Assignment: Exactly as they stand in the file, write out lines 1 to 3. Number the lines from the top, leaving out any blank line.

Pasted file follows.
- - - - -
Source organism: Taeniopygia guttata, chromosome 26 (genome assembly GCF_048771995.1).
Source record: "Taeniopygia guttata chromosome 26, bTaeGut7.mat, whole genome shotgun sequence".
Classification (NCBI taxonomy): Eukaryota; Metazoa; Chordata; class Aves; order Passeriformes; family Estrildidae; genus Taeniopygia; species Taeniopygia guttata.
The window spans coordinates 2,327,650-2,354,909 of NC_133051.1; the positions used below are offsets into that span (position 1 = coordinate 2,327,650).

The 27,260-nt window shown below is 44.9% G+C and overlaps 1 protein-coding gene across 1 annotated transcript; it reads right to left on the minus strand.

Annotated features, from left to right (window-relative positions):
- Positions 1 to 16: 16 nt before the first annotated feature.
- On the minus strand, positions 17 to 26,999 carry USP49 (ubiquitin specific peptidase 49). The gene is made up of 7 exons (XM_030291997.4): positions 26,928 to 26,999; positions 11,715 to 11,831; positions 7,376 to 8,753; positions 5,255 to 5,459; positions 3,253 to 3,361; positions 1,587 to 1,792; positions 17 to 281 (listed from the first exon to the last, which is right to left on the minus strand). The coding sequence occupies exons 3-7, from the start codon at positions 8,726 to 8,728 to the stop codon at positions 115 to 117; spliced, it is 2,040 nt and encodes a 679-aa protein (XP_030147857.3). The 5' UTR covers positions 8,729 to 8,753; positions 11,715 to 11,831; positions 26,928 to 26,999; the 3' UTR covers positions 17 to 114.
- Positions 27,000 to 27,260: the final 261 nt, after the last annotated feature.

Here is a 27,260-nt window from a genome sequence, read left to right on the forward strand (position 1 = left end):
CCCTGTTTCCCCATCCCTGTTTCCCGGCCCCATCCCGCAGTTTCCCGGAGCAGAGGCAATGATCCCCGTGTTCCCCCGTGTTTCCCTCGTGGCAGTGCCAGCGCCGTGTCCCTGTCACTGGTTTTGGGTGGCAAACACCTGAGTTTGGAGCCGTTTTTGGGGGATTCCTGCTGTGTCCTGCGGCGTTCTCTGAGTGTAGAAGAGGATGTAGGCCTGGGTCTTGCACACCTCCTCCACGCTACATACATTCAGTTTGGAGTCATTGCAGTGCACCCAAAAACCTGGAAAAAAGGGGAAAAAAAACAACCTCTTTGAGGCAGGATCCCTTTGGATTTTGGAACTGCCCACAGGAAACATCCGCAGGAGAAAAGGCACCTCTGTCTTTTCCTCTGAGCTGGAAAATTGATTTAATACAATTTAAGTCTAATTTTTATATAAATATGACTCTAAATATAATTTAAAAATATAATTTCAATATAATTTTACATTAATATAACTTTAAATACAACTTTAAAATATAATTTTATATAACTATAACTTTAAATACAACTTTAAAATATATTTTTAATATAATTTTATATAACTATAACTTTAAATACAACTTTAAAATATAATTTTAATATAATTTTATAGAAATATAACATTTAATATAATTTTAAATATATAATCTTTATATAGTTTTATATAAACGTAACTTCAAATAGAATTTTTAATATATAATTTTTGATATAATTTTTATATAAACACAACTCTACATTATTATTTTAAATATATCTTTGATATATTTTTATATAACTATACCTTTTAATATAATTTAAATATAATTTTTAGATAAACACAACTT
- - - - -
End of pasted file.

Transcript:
Source organism: Taeniopygia guttata, chromosome 26 (genome assembly GCF_048771995.1).
Source record: "Taeniopygia guttata chromosome 26, bTaeGut7.mat, whole genome shotgun sequence".
Classification (NCBI taxonomy): Eukaryota; Metazoa; Chordata; class Aves; order Passeriformes; family Estrildidae; genus Taeniopygia; species Taeniopygia guttata.